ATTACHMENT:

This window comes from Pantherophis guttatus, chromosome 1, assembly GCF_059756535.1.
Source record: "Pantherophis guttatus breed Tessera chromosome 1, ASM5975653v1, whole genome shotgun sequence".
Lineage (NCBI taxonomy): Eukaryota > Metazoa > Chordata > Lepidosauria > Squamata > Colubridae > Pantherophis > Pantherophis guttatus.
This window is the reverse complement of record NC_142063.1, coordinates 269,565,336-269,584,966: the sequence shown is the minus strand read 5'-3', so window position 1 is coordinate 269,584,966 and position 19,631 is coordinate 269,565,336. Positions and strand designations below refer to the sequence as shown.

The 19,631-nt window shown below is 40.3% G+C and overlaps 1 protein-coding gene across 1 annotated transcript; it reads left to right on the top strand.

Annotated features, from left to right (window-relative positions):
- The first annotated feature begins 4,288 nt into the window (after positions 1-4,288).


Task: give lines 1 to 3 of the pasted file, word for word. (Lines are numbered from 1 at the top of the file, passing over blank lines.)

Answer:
This window comes from Pantherophis guttatus, chromosome 1, assembly GCF_059756535.1.
Source record: "Pantherophis guttatus breed Tessera chromosome 1, ASM5975653v1, whole genome shotgun sequence".
Lineage (NCBI taxonomy): Eukaryota > Metazoa > Chordata > Lepidosauria > Squamata > Colubridae > Pantherophis > Pantherophis guttatus.